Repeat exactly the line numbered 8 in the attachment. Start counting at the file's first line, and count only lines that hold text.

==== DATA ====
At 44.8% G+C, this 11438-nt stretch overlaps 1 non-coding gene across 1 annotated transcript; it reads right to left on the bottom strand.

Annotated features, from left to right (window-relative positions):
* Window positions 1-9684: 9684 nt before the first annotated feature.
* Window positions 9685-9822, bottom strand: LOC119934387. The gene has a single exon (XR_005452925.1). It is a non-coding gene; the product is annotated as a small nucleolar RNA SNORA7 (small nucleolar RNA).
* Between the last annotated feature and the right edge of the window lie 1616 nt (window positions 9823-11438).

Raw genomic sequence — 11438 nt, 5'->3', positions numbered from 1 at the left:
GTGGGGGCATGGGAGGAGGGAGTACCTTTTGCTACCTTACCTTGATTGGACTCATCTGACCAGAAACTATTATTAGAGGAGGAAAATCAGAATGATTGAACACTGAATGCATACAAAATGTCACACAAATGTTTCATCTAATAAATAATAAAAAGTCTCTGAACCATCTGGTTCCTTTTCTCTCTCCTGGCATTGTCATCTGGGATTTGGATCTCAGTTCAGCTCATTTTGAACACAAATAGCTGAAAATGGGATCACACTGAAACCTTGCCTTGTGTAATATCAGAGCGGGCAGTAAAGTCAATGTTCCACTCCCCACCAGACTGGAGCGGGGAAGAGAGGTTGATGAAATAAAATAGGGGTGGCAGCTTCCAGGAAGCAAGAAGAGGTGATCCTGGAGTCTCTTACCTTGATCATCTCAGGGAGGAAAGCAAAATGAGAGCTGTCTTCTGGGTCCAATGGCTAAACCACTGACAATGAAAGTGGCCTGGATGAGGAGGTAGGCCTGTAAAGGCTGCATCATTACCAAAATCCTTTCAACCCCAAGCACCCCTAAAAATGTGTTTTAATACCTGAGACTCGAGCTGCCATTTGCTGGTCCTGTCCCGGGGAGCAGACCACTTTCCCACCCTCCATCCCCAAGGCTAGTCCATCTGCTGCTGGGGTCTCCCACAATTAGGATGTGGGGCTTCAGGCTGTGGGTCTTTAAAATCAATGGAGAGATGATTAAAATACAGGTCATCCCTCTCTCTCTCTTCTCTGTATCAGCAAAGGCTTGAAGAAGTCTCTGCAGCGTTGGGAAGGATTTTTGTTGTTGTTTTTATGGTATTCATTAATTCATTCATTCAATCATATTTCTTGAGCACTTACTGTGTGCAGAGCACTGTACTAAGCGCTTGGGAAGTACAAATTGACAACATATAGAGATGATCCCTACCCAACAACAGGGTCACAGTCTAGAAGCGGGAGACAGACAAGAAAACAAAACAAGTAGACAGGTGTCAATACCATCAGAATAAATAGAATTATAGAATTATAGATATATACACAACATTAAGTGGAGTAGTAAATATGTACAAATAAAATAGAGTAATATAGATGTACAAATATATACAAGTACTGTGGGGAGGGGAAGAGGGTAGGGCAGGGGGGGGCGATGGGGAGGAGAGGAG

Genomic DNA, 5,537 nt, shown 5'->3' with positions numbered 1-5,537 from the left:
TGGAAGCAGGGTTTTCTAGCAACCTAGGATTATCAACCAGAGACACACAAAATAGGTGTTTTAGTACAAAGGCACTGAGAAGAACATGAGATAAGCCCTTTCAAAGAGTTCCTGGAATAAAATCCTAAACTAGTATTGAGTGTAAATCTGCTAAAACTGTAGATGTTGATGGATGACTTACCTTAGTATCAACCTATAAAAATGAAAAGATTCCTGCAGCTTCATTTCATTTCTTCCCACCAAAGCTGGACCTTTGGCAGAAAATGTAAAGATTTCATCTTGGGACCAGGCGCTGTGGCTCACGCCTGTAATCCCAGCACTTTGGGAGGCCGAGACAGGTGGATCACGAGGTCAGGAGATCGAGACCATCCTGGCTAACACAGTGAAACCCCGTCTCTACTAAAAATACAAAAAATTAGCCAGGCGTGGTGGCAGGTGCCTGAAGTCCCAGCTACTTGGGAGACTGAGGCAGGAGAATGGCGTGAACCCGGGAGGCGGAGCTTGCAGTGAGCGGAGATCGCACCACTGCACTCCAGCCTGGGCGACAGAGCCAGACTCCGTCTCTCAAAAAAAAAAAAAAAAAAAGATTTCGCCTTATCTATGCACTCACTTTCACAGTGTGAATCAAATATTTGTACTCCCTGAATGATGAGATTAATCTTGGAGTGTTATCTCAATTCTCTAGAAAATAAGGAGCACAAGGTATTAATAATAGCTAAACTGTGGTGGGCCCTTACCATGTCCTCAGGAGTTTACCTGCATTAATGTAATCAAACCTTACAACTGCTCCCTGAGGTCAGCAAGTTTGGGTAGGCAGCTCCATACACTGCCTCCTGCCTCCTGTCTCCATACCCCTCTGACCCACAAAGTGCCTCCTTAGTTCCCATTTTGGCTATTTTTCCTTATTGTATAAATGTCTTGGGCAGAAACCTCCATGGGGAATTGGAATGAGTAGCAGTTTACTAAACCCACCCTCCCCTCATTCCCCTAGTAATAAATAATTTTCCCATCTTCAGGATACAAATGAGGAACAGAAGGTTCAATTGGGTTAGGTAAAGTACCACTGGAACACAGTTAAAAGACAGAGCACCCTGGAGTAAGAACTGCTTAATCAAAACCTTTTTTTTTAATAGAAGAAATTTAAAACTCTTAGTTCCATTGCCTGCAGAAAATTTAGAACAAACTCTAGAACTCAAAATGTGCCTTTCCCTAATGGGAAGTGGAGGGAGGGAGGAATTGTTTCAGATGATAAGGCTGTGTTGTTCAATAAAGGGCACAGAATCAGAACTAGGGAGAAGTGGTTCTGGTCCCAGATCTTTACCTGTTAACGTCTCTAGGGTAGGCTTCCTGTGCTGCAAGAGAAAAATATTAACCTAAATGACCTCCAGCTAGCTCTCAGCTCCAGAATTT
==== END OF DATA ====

Genomic DNA, 5,537 nt, shown 5'->3' with positions numbered 1-5,537 from the left: